EU Related Referendums

Ireland has carried out several referendums related to the EU. Legally all changes to the Irish Constitution must be made by reference to the people, and a legal case in the 1980s established that European Union treaties had constitutional force and so were subject to referendum.

The latest referendums held in Ireland dealt with the ratification of the Lisbon Treaty. The first one was rejected by the voters on 12 June 2008. The treaty had been intended to enter into force on 1 January 2009, but had to be delayed following the Irish rejection. The 'no' campaign succeeded by focusing on issues such as loss of sovereignty, the loss of an Irish Commissioner, moral issues – in particular the possibility that Lisbon might enable the legalization of abortion in Ireland and the direction of the ongoing World Trade Organisation (WTO) trade talks (O`Malley, 2009).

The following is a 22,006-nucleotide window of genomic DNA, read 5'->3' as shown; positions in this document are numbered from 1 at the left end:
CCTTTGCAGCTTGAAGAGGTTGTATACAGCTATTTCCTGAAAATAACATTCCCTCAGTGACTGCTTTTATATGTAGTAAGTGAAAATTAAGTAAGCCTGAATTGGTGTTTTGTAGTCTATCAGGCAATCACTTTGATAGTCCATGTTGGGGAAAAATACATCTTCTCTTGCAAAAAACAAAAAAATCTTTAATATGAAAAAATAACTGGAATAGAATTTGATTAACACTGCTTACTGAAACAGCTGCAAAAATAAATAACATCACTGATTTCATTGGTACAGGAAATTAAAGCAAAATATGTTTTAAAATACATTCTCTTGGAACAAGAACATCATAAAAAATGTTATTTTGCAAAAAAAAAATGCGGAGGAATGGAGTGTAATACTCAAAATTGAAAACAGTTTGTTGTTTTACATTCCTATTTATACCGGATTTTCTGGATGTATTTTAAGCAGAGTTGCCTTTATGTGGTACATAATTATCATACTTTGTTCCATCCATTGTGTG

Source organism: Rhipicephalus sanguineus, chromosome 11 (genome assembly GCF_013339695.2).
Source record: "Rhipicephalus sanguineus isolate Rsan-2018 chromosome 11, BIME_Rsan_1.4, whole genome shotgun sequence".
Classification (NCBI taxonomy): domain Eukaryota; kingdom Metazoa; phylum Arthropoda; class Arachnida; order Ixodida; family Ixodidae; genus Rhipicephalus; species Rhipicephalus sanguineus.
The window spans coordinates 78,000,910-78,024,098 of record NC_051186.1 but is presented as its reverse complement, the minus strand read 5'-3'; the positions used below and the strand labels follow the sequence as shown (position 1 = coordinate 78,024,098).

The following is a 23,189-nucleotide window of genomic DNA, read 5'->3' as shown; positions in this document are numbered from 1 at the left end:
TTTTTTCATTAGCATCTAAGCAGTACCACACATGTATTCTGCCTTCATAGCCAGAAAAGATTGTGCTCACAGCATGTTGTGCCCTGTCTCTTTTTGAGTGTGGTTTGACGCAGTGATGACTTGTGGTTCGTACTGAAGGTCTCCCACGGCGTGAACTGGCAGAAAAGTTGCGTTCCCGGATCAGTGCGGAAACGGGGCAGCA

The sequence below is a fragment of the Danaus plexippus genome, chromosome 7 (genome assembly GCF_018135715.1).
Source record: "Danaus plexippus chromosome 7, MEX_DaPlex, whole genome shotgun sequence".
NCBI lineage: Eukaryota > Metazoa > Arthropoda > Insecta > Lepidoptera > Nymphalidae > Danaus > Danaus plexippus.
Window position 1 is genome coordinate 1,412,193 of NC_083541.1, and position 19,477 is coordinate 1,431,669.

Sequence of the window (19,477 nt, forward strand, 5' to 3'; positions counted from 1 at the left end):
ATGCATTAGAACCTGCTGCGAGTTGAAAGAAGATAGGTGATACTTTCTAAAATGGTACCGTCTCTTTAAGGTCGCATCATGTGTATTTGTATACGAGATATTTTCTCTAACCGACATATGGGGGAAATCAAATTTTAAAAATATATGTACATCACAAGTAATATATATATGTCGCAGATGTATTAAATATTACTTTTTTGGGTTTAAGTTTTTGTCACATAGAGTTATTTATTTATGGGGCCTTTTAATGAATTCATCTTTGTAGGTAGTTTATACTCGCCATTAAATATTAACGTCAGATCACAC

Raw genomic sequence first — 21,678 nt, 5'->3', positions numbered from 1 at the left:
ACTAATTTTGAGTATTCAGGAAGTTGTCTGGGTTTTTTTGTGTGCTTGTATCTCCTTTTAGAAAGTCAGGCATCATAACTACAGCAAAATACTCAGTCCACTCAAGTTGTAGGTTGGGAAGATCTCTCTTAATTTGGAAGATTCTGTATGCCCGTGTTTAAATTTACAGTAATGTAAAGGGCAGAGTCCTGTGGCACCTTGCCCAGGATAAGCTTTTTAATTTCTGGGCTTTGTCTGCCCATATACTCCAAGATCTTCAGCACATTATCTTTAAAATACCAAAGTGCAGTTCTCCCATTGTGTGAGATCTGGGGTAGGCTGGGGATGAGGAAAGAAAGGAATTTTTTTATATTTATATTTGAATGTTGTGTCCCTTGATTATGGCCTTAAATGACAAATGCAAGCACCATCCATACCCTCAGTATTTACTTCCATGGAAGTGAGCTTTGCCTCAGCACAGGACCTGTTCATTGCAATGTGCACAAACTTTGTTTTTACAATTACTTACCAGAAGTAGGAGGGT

Other issues of sovereignty included threats to Ireland's neutrality, and the possibility of conscription to an EU army. The 'yes' campaign, mainly led by the government parties of Fianna Fáil and the Progressive Democrats, tried to refute these arguments, but once planted in the public's mind, such emotive issues became difficult to neutralize (O`Malley, 2009).

As the Irish 'no' vote prevented the ratification of the Lisbon Treaty in EU, the Irish government was asked by the Union to come up with a solution, and given Ireland's size, there was very little likelihood that it could force the other Member States to go back to negotiate a new treaty. As such, it left the Irish government very little option but to indicate that it would rerun the referendum in 2009.

The Treaty of Lisbon was ratified by the Twenty-eighth Amendment in October 2009.

Referendum on the Ratification of the Lisbon Treaty 2009, second referendum. Constituencies


O`Malley, E. 2009. Austria. European Journal of Political Research, Volume 48: 986-991.

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